Summer internships allow college students to get into the REAL-WORLD of work experience. These programs are really helpful for students to build their resume and take a first step toward a successful career after graduation. But students aren’t the only ones who gets benefited from internship programs.
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Companies that offer these small internship programs get a first look at new talent before they enter the workforce. These programs also benefit a company’s culture and its bottom line so basically It’s the kind of mutually beneficial relationship that makes for good business.
A “summer internship” is a very good exposure to get crucial work experience in your summer holiday period, whilst developing industry contacts, making new friends and even earning reasonable money. Summer internships are available to any undergraduate student, but will require candidates to undergo a strenuous application, group discussion, personal interview and assessment process. These are usually eight to twelve weeks long and follow school semesters.
Depending on when the student gets out of school, a summer internship usually starts in April or may and continues through August. The most common timeframe for summer internships is to begin right after Memorial Day and run through the first week of August. Internships provide students with hands-on learning experience as they gain a glimpse into the real world of working , giving them a front-row seat to a potential career choice. Mostly students go into the internship thinking they want to work at a specific company or in a specific industry and come out of the internship either having confirmed those thoughts or having decided to pursue something completely different. Internships also provides a good networking opportunities.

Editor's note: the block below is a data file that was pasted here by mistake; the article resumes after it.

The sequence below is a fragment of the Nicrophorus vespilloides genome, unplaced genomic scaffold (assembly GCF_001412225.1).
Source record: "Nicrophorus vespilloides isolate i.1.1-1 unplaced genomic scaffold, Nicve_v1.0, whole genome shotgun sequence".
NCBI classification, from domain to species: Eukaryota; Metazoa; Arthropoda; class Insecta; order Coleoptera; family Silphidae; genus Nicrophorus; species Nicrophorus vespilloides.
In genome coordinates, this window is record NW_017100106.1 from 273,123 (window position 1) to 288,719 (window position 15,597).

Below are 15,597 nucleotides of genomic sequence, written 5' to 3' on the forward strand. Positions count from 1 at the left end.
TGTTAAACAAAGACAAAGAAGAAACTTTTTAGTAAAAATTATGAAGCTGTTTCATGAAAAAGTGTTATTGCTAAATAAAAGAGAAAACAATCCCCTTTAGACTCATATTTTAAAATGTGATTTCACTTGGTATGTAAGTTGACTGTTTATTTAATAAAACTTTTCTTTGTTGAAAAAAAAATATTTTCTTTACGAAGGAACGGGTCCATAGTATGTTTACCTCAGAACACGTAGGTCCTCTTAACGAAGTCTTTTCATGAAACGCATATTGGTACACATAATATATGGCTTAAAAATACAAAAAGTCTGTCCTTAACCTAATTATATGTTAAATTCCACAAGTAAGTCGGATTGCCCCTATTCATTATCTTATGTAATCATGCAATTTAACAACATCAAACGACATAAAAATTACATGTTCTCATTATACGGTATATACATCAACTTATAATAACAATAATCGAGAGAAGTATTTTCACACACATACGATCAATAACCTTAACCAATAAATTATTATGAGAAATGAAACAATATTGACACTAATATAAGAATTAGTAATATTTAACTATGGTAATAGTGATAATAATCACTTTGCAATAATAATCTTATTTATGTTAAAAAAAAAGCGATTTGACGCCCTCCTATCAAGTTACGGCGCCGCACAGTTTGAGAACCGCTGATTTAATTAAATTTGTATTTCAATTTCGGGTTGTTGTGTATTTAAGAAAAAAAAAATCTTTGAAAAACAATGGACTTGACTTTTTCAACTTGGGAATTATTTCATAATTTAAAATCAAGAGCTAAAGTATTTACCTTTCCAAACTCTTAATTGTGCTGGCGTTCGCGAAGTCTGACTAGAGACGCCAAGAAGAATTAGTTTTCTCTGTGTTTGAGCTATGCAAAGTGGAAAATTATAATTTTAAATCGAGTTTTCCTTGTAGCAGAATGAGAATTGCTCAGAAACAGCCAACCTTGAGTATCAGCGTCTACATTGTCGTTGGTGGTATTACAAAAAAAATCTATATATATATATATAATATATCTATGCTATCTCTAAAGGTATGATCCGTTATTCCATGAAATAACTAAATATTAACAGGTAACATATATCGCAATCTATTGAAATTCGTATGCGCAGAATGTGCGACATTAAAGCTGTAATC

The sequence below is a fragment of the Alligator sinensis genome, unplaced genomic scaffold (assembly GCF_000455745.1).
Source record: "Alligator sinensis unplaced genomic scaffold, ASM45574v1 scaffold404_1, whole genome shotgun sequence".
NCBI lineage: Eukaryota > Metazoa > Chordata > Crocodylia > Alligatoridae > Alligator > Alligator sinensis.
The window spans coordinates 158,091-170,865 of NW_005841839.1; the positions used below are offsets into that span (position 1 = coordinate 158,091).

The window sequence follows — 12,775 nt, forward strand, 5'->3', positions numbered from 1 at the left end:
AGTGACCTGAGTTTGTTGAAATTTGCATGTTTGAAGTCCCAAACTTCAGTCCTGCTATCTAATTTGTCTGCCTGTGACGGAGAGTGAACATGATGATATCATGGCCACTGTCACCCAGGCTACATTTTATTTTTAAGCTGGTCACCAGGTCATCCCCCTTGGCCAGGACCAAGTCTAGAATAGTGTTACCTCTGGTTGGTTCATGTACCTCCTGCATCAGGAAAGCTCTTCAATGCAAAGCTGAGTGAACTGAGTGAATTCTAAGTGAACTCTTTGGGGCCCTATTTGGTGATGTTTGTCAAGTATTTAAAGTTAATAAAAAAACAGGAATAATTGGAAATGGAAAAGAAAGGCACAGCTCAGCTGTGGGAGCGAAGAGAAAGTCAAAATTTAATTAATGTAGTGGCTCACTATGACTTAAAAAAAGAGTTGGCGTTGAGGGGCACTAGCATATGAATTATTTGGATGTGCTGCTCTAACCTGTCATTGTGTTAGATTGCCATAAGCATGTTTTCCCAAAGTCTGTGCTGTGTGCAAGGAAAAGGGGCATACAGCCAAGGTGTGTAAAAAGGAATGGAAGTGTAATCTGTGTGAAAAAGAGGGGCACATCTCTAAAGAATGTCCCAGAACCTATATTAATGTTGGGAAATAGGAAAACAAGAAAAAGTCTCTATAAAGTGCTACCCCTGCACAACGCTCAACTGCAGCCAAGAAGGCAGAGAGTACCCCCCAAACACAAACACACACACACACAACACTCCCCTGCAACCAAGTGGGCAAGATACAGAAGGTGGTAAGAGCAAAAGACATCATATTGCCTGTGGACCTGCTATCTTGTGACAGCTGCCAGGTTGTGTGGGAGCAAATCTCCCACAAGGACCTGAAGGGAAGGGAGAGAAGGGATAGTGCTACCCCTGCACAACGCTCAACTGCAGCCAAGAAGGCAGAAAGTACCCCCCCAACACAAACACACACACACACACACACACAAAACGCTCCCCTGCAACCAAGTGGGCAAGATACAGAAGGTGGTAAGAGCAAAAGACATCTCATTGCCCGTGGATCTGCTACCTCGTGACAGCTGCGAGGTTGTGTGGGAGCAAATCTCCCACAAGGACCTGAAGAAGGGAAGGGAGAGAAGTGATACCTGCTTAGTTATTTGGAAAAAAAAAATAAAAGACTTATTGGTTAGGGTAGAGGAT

Students leave internships with a Rolodex of professional contacts who can help them gain future employment, whether by serving as a reference or by alerting them to job opportunities.
One can also apply for an internship at different firms where an intern gets to work in the department of their choice like HR, Global expansions, Content Writing, Personality development, Social-media marketing, Career Readiness. Moreover, you get an experience letter which helps you get an edge over others applicants while applying for admission to Top-tier B-Schools.
Internship opportunities offer several other benefits beyond gaining full or part-time work experience Some internships are paid, and many provide school credit, although each school has different policies regarding internship credit.
You must have a knowledge about All unpaid internships should follow the guidelines set out by the US Department of Labour in the FLSA (Fair Labour Standards Act). To find out more about this, visit your school’s career center.
Not only do students who participate in summer internships get hands-on learning experience; they’re also building their good resumes. The 1st question asked at job interviews after college is “Where did you intern?” It’s a good idea to have a ready answer to that question in order to stand out from the pool of other applicants.
Internships also provide networking opportunities. Most college students don’t have a professional network. Internships change that. Students leave internships with a Rolodex of professional contacts who can help them gain future employment, whether by serving as a reference or by alerting them to job opportunities summer internship stands out on a student’s resume and is among one of the best things a young person can do to prepare for the real world and college graduation.
To find summer internship opportunities visit the career center, and websites such as Indeed.com, SimplyHired.com, Internships.com, LinkedIn, WayUp.com, and InternQueen.com and if you want to do virtual internship with same benefits then visit easyshiksha.com.
Consider Your Qualifications
One of the most common misconceptions that students have about how to get an internship is that they must apply to every position that catches their eye to increase their odds. But this is a sure-fire recipe for radio silence from recruiters and hiring managers. Instead, think about the skills and experience you currently possess, and which positions you might be a good fit for based on that information.
Think about your degree: Look up common career fields and job titles for people with your major.